It looks like Adidas may need to issue an apology to the world.
Most footwear companies release promotional images via social media to excite consumers, generate positive buzz and ramp up sales expectations for a pending product. This is probably what the German sports apparel and footwear company was attempting to do with its JS Roundhouse Mids (see below), only the entire plan backfired.
Photo / Adidas, Facebook
Last Thursday, the promotional team posted a photo of the kicks- which are expected to land in August- on its Facebook page. The problem that so many fans have taken up with the Jeremy Scott-designed shoe is not its basic functionality, but rather its design: The shoe features a bright orange, shackle-like element that many associate with slavery. Upon posting, Adidas received an influx of outraged responses from the Internet and fans everywhere. The number of comments and criticism got so bad that the brand removed its original offending post from its Facebook page. However, that doesn't eradicate the issue that the shoe still exists.
In a written statement to FoxNews.com, an Adidas spokeswoman stated, "The JS Roundhouse Mid is part of the Fall/Winter 2012 design collaboration between Adidas Originals and Jeremy Scott. The design of the JS Roundhouse Mid is nothing more than the designer Jeremy Scott’s outrageous and unique take on fashion and has nothing to do with slavery."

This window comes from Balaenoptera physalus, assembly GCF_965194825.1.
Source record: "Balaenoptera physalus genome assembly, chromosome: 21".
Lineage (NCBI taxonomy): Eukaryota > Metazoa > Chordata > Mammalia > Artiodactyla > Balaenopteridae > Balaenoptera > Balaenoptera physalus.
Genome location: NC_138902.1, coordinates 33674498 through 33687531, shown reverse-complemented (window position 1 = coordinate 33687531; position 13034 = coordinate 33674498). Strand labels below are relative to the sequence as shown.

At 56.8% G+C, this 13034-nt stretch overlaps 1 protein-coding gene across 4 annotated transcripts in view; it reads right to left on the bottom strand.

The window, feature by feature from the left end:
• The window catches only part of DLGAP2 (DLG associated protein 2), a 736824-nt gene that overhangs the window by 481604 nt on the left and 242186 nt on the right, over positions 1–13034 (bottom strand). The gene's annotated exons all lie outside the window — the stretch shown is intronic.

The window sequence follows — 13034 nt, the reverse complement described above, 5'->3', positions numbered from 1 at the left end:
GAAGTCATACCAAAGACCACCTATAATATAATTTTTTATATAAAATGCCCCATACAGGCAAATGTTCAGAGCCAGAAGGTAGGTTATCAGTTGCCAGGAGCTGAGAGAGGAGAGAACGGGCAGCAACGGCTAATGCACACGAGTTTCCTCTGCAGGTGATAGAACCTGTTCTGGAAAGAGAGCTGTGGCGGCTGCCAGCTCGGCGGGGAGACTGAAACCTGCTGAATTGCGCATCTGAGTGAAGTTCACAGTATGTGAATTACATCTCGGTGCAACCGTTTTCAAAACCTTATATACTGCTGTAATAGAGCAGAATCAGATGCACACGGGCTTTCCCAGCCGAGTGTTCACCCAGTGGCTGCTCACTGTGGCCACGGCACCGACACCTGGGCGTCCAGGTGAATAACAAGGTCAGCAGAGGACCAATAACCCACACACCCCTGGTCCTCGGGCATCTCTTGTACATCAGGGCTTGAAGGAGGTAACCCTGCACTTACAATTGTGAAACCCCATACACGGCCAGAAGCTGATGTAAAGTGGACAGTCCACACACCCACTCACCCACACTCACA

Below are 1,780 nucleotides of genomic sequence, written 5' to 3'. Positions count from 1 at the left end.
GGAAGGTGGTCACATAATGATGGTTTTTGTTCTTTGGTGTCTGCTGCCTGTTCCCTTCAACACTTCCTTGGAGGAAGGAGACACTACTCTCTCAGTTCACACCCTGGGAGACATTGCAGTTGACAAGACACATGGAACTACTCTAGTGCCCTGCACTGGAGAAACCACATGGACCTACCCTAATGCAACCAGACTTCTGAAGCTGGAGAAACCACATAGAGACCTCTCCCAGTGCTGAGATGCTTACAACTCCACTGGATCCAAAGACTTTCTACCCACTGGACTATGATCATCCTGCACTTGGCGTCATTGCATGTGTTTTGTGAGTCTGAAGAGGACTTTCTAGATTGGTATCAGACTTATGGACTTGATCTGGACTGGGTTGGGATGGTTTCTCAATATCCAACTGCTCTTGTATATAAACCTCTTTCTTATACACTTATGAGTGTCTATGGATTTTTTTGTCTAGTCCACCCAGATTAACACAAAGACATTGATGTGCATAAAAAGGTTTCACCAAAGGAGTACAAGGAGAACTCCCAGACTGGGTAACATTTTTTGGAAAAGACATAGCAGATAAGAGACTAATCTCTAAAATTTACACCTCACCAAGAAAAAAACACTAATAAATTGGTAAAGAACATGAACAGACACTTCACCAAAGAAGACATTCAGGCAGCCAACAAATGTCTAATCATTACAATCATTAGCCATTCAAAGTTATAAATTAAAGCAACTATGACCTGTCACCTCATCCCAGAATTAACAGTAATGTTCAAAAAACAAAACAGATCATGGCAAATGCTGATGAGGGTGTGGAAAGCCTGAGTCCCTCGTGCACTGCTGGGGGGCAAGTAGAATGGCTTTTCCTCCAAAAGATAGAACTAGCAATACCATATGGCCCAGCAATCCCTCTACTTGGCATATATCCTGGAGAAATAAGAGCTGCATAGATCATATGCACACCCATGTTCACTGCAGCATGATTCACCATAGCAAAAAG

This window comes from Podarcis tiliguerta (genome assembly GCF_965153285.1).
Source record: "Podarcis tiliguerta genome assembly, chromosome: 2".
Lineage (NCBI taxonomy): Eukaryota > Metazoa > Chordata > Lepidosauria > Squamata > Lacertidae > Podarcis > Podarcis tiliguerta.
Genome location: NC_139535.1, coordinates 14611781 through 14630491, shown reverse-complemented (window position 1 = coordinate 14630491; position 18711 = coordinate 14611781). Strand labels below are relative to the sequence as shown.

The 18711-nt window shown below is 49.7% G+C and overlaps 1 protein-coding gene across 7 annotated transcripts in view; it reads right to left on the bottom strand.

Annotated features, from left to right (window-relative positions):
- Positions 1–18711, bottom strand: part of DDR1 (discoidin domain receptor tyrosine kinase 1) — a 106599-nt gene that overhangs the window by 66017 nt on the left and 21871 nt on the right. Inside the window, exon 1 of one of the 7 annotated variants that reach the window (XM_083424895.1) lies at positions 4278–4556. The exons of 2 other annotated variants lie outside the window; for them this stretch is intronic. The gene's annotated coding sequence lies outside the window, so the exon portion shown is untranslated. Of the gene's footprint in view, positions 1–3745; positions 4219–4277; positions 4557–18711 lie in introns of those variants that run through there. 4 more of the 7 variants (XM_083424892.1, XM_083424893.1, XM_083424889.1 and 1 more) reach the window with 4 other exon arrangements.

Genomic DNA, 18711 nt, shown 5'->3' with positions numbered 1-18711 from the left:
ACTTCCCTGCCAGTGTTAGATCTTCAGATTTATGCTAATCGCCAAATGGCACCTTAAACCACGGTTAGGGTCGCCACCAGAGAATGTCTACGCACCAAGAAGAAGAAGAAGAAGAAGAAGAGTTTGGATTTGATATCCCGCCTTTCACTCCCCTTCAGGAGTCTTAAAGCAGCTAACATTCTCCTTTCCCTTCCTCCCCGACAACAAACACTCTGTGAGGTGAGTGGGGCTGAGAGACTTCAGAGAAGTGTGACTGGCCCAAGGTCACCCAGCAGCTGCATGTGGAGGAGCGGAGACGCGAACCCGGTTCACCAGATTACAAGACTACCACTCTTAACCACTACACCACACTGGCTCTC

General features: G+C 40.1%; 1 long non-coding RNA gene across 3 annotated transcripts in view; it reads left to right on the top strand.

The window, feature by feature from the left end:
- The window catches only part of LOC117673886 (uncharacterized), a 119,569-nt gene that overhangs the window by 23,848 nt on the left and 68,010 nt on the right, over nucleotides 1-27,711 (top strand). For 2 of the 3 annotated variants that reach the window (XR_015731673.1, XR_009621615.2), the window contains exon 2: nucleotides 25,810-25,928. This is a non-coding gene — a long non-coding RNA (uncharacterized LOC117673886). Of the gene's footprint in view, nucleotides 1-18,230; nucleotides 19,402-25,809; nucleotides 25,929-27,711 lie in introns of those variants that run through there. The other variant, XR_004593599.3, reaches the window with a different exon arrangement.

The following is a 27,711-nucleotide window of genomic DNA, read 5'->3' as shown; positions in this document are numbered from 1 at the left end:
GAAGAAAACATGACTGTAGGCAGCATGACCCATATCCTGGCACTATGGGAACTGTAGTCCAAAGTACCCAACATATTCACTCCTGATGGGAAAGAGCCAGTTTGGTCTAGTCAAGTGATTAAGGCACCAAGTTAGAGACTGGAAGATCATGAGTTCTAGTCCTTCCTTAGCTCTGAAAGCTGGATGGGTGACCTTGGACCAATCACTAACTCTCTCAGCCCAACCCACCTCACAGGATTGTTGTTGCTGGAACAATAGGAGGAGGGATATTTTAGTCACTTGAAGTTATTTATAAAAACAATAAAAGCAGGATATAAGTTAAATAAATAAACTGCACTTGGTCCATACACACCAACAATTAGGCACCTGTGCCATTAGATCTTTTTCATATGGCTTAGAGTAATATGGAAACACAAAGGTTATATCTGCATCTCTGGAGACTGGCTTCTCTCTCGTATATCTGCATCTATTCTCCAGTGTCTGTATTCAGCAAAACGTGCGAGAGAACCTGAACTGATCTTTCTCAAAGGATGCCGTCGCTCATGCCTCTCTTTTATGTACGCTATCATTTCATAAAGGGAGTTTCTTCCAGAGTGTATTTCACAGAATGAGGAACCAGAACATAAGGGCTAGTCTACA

Talk about unrepentant. What are your thoughts on the sneaks? Vote in our poll. Personally, I'm appalled that these shoes were even approved for production, let alone created by Scott. Shackles remain a symbol of oppression and brutality in a very painful chapter in our nation's history. Not only that, but modern-day slavery still exists worldwide, and it's sad to think that shackles could even be considered as "stylish."
Adidas' woes don't just stop there. On Friday, a New York man filed a class action lawsuit against a unit of Adidas AG, claiming that his $90 pair of adiPure shoes did not level up to the fitness benefits presented in advertising claims. The shoes are actually said to increase the risk for foot damage.
Looks like some people at Adidas corporate will be hitting the bars immediately after work.